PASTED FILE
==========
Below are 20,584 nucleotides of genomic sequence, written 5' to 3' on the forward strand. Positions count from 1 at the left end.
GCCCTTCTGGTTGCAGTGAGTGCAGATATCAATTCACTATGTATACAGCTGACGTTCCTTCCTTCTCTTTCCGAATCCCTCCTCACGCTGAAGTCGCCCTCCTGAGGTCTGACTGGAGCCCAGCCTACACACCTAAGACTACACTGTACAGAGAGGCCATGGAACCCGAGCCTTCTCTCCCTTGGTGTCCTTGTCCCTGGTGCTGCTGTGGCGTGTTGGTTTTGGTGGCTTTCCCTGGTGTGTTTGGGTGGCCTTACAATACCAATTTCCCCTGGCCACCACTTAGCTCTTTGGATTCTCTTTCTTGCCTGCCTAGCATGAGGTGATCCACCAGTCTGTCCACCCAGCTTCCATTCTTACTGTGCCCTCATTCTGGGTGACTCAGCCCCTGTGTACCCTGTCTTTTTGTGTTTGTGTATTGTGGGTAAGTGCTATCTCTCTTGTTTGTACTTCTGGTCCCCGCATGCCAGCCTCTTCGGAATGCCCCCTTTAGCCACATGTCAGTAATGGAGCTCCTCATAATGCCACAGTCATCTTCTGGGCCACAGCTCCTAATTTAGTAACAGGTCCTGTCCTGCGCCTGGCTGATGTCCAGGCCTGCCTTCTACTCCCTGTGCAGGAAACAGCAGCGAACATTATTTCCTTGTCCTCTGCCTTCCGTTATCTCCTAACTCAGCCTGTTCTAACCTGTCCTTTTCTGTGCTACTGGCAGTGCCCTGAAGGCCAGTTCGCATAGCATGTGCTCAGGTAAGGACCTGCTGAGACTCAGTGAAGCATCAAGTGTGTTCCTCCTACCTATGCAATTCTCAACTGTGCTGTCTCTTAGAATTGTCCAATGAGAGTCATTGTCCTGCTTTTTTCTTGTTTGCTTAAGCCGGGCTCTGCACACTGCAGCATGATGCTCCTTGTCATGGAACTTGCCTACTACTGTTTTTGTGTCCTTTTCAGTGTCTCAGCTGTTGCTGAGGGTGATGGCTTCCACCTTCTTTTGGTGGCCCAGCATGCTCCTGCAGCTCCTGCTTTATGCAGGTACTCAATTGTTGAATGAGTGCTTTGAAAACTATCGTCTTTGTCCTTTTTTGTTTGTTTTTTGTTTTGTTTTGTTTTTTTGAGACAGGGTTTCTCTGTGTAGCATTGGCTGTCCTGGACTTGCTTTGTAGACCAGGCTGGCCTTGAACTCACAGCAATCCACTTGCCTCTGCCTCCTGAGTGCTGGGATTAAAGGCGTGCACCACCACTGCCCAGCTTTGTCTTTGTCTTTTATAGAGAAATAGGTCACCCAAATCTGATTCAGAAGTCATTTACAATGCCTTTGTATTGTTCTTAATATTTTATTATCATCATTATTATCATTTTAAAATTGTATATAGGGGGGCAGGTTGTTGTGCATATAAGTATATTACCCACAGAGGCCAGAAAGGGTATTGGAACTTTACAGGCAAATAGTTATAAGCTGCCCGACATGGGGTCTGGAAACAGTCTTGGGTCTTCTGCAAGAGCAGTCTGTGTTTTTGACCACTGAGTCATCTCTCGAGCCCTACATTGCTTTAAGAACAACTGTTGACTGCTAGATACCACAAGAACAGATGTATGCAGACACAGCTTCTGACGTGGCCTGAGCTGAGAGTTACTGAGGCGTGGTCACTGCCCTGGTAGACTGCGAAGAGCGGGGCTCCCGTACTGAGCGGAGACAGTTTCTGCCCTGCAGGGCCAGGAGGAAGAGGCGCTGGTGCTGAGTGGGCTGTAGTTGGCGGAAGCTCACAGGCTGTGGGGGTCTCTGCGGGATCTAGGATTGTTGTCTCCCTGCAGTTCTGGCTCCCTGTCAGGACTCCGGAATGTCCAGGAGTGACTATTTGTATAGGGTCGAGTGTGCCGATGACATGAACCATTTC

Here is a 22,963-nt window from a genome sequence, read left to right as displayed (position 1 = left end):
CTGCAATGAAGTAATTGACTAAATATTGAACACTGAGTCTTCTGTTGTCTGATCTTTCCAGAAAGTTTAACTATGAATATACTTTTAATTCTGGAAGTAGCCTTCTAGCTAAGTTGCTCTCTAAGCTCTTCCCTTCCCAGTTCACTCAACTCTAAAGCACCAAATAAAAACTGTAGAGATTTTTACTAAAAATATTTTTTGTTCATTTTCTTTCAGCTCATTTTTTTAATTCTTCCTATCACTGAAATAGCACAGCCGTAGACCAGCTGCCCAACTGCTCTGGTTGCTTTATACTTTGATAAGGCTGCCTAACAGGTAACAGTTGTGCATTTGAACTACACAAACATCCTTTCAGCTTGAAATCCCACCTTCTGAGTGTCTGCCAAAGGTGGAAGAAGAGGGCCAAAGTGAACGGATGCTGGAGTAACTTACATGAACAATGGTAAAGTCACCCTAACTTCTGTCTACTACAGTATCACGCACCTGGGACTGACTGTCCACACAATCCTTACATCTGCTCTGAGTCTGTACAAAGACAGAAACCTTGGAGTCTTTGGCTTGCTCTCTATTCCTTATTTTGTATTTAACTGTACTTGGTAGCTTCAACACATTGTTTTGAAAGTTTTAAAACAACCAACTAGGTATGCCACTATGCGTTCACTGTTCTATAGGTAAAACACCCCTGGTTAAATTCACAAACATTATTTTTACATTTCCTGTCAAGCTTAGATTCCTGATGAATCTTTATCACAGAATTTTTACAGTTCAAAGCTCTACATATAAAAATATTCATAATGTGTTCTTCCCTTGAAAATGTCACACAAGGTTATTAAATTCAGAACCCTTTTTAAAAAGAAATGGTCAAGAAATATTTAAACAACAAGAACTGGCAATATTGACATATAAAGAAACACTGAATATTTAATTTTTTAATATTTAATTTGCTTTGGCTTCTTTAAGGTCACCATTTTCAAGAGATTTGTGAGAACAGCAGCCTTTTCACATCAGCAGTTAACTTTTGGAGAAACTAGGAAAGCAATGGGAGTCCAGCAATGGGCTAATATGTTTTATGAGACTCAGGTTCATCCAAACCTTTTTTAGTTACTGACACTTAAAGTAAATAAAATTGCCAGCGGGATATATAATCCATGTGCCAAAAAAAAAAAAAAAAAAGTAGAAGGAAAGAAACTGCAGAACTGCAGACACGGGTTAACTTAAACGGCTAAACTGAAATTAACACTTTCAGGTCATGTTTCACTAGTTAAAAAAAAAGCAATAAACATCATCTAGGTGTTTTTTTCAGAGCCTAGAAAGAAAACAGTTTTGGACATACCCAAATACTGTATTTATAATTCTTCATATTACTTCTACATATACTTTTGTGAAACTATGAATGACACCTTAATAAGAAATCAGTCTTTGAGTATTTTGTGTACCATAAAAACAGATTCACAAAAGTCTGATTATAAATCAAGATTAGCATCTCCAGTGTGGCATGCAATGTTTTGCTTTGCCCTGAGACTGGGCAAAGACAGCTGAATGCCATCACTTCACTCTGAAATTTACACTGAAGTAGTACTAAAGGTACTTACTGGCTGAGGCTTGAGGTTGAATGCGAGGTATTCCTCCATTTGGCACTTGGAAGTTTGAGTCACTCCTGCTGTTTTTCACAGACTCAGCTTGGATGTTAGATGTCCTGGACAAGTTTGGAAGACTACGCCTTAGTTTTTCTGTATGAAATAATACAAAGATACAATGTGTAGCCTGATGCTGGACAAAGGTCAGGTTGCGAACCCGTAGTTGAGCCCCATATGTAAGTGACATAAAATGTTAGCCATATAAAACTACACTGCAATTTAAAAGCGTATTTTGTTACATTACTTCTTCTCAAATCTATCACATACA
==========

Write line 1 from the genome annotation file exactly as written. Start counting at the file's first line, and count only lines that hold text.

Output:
Below are 20,584 nucleotides of genomic sequence, written 5' to 3' on the forward strand. Positions count from 1 at the left end.